Get ready for a good scare this Sunday.
IT WILL be Halloween this Sunday. People the world over will be taking part in fun activities at night. These will include trick-or-treating, wearing costumes and visiting haunted houses and places to have a screaming good time.
In Western society where the annual holiday originated, people with disabilities like the blind and the physically handicapped in particular, will often join in the fun with the able-bodied to carve jack-o’-lanterns, create bonfires and go on ghost tours.
I recall being invited to one Halloween costume party in Kuala Lumpur a few years ago. It was organised by a local radio station. I had such fun that day.
Whilst everyone else came dressed up as vampires, werewolves or some other ghastly creature, I turned up in my wheelchair.
There was a good reason for using my wheelchair as a Halloween costume in itself. After all, wheelchairs do frighten a lot of people.
I’ve discovered over the years that people are generally afraid of them because of the realisation that a time may come when they might have to sit in one – God forbid – because of a disease, accident, or old age.
However, being in a wheelchair doesn’t mean that life is over for the individual.
In fact, people who have lived in wheelchairs long enough will tell you how fantastic life can be once you have made the right decisions. And disabilities can enrich one’s perspective of life.
My interaction with the vampires and other monsters at the costume party that day proved to be a plus point for both sides. For me it was a great opportunity to be included as a disabled person in a normal activity.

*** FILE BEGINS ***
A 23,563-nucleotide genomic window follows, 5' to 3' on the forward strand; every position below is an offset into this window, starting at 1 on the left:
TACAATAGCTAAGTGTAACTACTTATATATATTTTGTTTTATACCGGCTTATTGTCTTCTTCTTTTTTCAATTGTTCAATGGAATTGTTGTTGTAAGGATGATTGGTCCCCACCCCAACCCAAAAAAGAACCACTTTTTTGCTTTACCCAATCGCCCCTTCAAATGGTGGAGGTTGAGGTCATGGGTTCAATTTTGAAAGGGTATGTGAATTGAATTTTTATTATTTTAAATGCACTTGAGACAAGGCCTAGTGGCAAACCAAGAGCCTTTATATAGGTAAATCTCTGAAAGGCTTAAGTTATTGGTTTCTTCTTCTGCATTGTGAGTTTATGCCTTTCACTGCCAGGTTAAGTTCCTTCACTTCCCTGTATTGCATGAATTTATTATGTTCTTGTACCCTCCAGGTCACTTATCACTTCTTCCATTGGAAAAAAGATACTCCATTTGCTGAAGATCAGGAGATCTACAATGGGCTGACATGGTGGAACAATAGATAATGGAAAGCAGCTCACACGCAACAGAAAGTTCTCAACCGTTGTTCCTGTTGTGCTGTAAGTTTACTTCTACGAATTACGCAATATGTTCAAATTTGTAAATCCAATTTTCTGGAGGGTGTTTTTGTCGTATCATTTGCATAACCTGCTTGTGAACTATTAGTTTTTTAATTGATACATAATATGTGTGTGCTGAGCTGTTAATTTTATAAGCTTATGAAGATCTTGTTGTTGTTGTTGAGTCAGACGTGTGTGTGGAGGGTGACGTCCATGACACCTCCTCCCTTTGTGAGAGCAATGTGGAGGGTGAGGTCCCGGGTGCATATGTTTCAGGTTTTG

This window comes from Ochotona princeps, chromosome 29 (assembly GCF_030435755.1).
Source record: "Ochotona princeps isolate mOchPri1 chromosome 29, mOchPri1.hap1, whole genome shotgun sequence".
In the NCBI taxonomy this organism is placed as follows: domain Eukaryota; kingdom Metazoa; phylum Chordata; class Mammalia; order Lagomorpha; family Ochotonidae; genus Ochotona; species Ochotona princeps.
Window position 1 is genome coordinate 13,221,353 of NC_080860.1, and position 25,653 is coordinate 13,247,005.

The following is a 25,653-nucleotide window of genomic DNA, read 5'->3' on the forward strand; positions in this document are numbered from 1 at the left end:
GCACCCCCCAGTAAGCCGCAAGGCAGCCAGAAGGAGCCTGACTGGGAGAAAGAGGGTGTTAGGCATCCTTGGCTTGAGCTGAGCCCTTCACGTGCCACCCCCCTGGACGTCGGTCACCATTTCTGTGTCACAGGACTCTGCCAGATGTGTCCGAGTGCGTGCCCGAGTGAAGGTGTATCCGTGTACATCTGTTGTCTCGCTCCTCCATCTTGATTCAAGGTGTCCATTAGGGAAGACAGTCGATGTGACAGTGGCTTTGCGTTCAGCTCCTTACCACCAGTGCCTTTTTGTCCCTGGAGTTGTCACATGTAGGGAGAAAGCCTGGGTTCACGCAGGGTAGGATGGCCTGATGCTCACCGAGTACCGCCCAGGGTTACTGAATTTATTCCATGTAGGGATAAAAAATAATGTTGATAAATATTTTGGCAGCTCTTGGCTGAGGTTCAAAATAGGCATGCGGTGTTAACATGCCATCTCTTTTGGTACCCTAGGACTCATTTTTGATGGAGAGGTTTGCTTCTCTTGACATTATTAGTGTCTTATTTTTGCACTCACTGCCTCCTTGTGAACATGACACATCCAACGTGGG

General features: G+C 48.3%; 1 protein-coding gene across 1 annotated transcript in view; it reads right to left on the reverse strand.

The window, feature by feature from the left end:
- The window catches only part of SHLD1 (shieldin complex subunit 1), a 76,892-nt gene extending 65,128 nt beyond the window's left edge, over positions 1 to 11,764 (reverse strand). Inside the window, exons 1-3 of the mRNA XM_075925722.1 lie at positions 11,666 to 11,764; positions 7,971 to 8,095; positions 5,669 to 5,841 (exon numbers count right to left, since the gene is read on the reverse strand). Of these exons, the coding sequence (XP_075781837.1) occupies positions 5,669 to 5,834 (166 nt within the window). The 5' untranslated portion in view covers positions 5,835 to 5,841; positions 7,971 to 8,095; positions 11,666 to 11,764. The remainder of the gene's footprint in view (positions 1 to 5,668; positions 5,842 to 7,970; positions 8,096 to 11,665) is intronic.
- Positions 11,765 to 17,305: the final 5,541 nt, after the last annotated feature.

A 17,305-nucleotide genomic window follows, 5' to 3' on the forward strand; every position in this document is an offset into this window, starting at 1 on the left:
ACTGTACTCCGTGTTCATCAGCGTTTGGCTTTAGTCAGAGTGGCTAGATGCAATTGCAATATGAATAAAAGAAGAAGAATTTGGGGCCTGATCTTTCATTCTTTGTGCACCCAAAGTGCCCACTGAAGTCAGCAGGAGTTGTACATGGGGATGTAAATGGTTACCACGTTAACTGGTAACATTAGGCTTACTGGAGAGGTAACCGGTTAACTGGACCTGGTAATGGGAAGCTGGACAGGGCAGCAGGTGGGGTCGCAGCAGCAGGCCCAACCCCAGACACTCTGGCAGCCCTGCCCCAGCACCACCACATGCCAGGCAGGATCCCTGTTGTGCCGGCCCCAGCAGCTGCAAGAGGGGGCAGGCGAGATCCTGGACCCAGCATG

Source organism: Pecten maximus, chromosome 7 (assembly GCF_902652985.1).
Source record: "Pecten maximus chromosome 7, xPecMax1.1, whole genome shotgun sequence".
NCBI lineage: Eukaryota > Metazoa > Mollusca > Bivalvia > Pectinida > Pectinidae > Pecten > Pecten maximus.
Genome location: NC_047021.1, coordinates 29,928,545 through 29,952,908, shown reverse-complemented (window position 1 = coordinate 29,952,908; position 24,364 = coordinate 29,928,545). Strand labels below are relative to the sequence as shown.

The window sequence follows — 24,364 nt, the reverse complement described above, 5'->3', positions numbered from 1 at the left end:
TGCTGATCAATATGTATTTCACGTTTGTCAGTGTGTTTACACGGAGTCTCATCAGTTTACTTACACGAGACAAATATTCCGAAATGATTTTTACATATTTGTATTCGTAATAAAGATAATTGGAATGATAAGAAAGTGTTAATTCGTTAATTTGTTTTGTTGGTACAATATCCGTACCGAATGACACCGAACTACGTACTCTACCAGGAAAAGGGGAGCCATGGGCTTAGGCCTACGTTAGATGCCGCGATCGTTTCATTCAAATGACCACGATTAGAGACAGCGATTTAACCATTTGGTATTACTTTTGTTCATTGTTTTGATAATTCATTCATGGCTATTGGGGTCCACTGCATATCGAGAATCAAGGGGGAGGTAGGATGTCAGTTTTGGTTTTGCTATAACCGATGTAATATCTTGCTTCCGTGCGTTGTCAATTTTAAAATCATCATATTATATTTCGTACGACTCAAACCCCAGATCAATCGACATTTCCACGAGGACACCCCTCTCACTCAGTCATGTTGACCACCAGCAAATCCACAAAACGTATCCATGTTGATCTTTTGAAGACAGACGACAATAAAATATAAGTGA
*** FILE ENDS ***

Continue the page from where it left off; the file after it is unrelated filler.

By interacting with me, many of them told me that it was their first time meeting and chatting with a disabled person.
By the time the curtains came down that evening, the masks all came off and wheelchairs were no longer an object of nightmares for anyone.
This Sunday some of my disabled chums are looking forward to playing harmless pranks on their able-bodied friends. Others say they are looking forward to watching horror films with their families and neighbours. And others still, are waiting to scare their chums with some truly frightening stories.
Here is a ghost story sent by a blind individual who wanted me to share it with readers of this column. The writer, who wishes to remain anonymous, attests that it is a true encounter.
He writes: “It was exactly a week before I became blind. I was alone in my apartment at night, following an episode of diarrhoea and high fever. There was also an irritating discomfort in my eyes.
“Suddenly, I felt the eerie pres- ence of several uninvited guests in my room. I struggled to open my eyes, and watched in horror as a male stranger walked slowly past by me and across the bedroom. He headed straight out of the window. He was carrying a small bag in his hand and looked emotionless. Then, suddenly, another stranger did the same thing and jumped out of the window. My hair stood on ends and a shiver ran down my spine.
“I kept the lights on out of fear and couldn’t sleep that night.
“My condition worsened the next day and I was admitted into hospital. I was put on drips. Then, to my horror, I saw strange beings mingling with the nurses as helpers in the ward.
“When the nurses left, two of the beings, both males, walked over to my window and leaned and looked out. They looked like westerners and were dressed in white.
“I just stared at both of them until I became very tired and fell asleep. When I woke up, it was just before dawn. The strangers were no longer around.
“That was the last encounter with such unexplained beings before I woke up to a completely dark world. I had become blind.”